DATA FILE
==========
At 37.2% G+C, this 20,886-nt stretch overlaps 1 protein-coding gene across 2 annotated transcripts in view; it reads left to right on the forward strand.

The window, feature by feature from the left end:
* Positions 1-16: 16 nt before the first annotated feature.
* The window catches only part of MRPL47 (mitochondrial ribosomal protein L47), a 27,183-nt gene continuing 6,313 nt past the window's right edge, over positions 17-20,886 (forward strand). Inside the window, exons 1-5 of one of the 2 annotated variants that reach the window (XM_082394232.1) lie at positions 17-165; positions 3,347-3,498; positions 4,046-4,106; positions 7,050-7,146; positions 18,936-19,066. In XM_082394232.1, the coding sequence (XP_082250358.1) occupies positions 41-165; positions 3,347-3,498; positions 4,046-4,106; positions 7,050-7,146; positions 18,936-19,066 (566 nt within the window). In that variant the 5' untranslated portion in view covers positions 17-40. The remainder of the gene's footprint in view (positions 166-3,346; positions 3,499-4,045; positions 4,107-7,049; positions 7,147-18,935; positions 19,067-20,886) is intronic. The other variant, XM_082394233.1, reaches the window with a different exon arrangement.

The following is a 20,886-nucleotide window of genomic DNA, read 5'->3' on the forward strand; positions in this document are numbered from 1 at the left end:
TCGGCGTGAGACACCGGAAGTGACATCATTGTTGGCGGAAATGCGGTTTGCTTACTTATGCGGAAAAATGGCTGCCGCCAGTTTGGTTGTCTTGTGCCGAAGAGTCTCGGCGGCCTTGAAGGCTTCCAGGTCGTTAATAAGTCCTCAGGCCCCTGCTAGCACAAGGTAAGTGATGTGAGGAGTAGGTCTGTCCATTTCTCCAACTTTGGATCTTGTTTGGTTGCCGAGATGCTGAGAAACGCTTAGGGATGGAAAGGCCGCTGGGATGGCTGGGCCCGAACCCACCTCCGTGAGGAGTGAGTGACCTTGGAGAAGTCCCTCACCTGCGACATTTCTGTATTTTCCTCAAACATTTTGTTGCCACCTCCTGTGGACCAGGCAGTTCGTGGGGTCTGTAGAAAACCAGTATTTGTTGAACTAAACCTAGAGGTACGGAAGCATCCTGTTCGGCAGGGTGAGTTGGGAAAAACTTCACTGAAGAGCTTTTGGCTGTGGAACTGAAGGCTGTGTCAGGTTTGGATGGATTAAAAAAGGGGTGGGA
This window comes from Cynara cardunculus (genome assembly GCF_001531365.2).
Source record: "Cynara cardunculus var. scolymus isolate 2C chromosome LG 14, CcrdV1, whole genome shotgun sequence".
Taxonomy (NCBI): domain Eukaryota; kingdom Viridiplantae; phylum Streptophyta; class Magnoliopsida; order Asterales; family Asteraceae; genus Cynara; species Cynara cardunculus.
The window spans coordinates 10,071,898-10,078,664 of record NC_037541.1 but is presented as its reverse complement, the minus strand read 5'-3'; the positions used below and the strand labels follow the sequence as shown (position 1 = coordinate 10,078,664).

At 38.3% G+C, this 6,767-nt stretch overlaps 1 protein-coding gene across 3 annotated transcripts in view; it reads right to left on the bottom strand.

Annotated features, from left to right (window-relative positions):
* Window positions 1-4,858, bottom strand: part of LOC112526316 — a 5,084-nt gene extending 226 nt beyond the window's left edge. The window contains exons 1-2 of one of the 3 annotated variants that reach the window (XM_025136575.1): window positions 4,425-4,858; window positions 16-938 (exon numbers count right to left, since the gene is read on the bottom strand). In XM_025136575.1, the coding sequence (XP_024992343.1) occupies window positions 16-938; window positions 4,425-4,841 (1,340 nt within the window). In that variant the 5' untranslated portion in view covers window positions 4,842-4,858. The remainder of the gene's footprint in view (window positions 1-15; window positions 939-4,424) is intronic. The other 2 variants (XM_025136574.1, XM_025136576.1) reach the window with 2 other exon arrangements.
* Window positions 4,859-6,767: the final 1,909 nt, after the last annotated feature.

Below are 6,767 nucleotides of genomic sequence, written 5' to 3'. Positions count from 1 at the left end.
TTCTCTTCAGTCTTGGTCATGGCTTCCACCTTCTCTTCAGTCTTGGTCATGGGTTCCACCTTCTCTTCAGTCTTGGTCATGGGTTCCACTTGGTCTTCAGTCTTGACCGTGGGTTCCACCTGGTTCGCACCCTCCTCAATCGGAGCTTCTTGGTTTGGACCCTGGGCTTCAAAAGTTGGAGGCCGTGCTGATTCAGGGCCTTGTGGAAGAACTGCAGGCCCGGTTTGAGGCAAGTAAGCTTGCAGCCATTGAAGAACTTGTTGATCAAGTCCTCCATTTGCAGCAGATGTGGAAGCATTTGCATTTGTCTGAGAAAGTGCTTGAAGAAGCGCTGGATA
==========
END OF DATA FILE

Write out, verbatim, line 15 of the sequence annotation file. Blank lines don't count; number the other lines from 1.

Below are 6,767 nucleotides of genomic sequence, written 5' to 3'. Positions count from 1 at the left end.